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Climate Change

The South Demands Clarity in Financing and Adaptation at COP20

The Peruvian capital is hosting the 12-day 20th session of the Conference of the Parties (COP20) to the United Nations Framework Convention on Climate Change (UNFCCC). One of the plenary sessions on the first day of the talks, Monday Dec. 1. Credit: Diego Arguedas Ortiz/IPS

LIMA, Dec 1 2014 (IPS) - At the 12-day climate summit that began Monday in the Peruvian capital, representatives of 195 countries and hundreds of members of civil society are trying to agree on the key points of a new international treaty aimed at curbing global warming.

The official delegations and the representatives of organised civil society in the developing South are looking to move forward towards a binding draft agreement on reducing carbon dioxide emissions, to be signed a year from now.

Expectation surrounds the commitments that industrialised countries will make on how to finance the fight against climate change and the inclusion of binding targets to reduce the current vulnerability, civil society representatives told IPS.

“Lima has to produce a text that has elements laying the foundations of the 2015 agreement,” Enrique Maurtua, international policy adviser to the Latin America branch of the Climate Action Network (CAN), told IPS. “It will be signed next year, but the elements have to be here now, such as for example the contributions of the countries and what they will consist of.”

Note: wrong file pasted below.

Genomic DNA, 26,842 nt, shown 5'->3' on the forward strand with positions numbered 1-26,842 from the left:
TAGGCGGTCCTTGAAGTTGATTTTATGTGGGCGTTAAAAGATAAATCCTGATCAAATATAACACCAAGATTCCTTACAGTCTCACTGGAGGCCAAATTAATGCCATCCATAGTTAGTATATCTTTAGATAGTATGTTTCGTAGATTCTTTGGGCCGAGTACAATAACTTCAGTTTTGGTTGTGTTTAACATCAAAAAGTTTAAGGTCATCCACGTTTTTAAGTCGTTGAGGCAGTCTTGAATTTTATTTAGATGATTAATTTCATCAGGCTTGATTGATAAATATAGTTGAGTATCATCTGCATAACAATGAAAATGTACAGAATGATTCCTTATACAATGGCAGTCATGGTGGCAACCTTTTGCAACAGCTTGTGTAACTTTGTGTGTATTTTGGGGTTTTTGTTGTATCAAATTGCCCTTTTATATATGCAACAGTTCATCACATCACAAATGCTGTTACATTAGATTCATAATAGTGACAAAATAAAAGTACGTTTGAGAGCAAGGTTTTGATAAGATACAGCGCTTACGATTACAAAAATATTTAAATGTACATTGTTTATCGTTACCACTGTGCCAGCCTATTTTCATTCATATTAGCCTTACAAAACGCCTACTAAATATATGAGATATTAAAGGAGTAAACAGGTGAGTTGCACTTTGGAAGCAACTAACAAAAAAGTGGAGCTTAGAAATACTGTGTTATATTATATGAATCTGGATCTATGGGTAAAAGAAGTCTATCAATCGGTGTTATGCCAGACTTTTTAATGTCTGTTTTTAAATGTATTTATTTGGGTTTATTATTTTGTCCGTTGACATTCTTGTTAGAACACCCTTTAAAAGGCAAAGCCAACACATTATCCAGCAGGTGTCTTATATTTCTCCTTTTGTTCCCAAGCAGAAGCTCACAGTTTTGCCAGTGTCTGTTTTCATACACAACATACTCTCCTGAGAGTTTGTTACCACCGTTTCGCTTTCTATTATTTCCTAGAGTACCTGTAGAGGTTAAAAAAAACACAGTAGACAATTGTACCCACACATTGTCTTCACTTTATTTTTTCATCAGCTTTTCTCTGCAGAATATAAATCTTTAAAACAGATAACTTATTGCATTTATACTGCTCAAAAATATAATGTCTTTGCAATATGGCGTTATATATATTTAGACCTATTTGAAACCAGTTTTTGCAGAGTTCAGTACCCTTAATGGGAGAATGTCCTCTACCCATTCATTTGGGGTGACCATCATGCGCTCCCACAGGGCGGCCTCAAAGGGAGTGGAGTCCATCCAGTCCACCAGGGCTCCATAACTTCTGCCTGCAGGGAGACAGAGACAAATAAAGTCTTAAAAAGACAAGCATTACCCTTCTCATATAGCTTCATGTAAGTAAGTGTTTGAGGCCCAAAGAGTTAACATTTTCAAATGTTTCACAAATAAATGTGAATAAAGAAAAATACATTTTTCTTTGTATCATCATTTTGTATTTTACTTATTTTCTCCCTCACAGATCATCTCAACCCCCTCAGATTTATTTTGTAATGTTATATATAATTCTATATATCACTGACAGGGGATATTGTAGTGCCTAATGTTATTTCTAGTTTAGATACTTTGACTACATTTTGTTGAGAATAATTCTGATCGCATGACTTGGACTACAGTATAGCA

Maurtua said “These contributions have to be equitable, and have to include indicators like historic needs, adaptation or the development needs of the countries.”

The starting point of the 20th session of the Conference of the Parties (COP20) to the United Nations Framework Convention on Climate Change (UNFCCC) is something that is less and less debated: the current pace of life and model of development lead to emissions of greenhouse gases that are causing global warming.

How to reduce climate change and what to do about the damage already caused are two of the most important questions at the climate conference that got underway Monday in the temporary installations built in the San Borja military complex in Lima, known as “el Pentagonito” (the little Pentagon).